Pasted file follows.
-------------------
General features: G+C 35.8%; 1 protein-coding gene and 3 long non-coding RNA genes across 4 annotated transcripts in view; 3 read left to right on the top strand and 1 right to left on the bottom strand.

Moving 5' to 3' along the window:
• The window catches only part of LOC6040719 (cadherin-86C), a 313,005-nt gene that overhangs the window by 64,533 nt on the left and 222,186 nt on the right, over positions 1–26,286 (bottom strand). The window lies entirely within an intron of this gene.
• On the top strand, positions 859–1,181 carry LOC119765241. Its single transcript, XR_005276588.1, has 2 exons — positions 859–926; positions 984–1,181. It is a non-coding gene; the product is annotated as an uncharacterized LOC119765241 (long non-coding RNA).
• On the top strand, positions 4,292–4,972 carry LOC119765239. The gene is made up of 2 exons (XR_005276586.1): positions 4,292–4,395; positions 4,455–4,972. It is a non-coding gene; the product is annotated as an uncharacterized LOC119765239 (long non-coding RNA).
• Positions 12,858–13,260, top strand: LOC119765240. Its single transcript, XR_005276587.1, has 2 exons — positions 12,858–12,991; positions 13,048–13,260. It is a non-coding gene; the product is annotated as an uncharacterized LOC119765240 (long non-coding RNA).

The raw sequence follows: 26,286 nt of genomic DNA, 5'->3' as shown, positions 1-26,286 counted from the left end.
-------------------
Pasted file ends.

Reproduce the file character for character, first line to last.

General features: G+C 35.8%; 1 protein-coding gene and 3 long non-coding RNA genes across 4 annotated transcripts in view; 3 read left to right on the top strand and 1 right to left on the bottom strand.

Moving 5' to 3' along the window:
• The window catches only part of LOC6040719 (cadherin-86C), a 313,005-nt gene that overhangs the window by 64,533 nt on the left and 222,186 nt on the right, over positions 1–26,286 (bottom strand). The window lies entirely within an intron of this gene.
• On the top strand, positions 859–1,181 carry LOC119765241. Its single transcript, XR_005276588.1, has 2 exons — positions 859–926; positions 984–1,181. It is a non-coding gene; the product is annotated as an uncharacterized LOC119765241 (long non-coding RNA).
• On the top strand, positions 4,292–4,972 carry LOC119765239. The gene is made up of 2 exons (XR_005276586.1): positions 4,292–4,395; positions 4,455–4,972. It is a non-coding gene; the product is annotated as an uncharacterized LOC119765239 (long non-coding RNA).
• Positions 12,858–13,260, top strand: LOC119765240. Its single transcript, XR_005276587.1, has 2 exons — positions 12,858–12,991; positions 13,048–13,260. It is a non-coding gene; the product is annotated as an uncharacterized LOC119765240 (long non-coding RNA).

The raw sequence follows: 26,286 nt of genomic DNA, 5'->3' as shown, positions 1-26,286 counted from the left end.